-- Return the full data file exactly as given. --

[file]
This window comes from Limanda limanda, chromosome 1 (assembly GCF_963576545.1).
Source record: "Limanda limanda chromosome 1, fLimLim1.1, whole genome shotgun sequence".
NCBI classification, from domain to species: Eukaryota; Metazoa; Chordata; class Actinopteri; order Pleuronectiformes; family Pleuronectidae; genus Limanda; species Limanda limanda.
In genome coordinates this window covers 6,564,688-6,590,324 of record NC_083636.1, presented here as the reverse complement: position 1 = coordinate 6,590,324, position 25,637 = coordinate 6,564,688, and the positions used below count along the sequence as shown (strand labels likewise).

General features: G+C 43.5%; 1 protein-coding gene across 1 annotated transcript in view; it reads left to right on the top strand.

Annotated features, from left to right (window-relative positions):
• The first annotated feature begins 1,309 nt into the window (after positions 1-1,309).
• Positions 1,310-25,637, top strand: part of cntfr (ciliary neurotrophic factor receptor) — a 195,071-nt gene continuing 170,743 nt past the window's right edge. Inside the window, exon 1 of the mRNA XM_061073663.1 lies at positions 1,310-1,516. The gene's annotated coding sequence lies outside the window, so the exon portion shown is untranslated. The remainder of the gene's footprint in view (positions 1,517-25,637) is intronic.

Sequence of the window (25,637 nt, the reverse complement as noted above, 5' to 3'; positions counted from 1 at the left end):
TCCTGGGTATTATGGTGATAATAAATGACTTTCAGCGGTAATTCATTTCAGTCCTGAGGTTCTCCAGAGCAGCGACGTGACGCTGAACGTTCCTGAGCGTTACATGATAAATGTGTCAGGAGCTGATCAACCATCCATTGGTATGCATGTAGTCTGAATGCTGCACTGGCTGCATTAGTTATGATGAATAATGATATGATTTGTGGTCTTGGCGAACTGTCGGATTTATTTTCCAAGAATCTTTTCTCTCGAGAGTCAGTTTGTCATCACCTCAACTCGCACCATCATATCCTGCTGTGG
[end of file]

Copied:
This window comes from Limanda limanda, chromosome 1 (assembly GCF_963576545.1).
Source record: "Limanda limanda chromosome 1, fLimLim1.1, whole genome shotgun sequence".
NCBI classification, from domain to species: Eukaryota; Metazoa; Chordata; class Actinopteri; order Pleuronectiformes; family Pleuronectidae; genus Limanda; species Limanda limanda.
In genome coordinates this window covers 6,564,688-6,590,324 of record NC_083636.1, presented here as the reverse complement: position 1 = coordinate 6,590,324, position 25,637 = coordinate 6,564,688, and the positions used below count along the sequence as shown (strand labels likewise).

General features: G+C 43.5%; 1 protein-coding gene across 1 annotated transcript in view; it reads left to right on the top strand.

Annotated features, from left to right (window-relative positions):
• The first annotated feature begins 1,309 nt into the window (after positions 1-1,309).
• Positions 1,310-25,637, top strand: part of cntfr (ciliary neurotrophic factor receptor) — a 195,071-nt gene continuing 170,743 nt past the window's right edge. Inside the window, exon 1 of the mRNA XM_061073663.1 lies at positions 1,310-1,516. The gene's annotated coding sequence lies outside the window, so the exon portion shown is untranslated. The remainder of the gene's footprint in view (positions 1,517-25,637) is intronic.

Sequence of the window (25,637 nt, the reverse complement as noted above, 5' to 3'; positions counted from 1 at the left end):
TCCTGGGTATTATGGTGATAATAAATGACTTTCAGCGGTAATTCATTTCAGTCCTGAGGTTCTCCAGAGCAGCGACGTGACGCTGAACGTTCCTGAGCGTTACATGATAAATGTGTCAGGAGCTGATCAACCATCCATTGGTATGCATGTAGTCTGAATGCTGCACTGGCTGCATTAGTTATGATGAATAATGATATGATTTGTGGTCTTGGCGAACTGTCGGATTTATTTTCCAAGAATCTTTTCTCTCGAGAGTCAGTTTGTCATCACCTCAACTCGCACCATCATATCCTGCTGTGG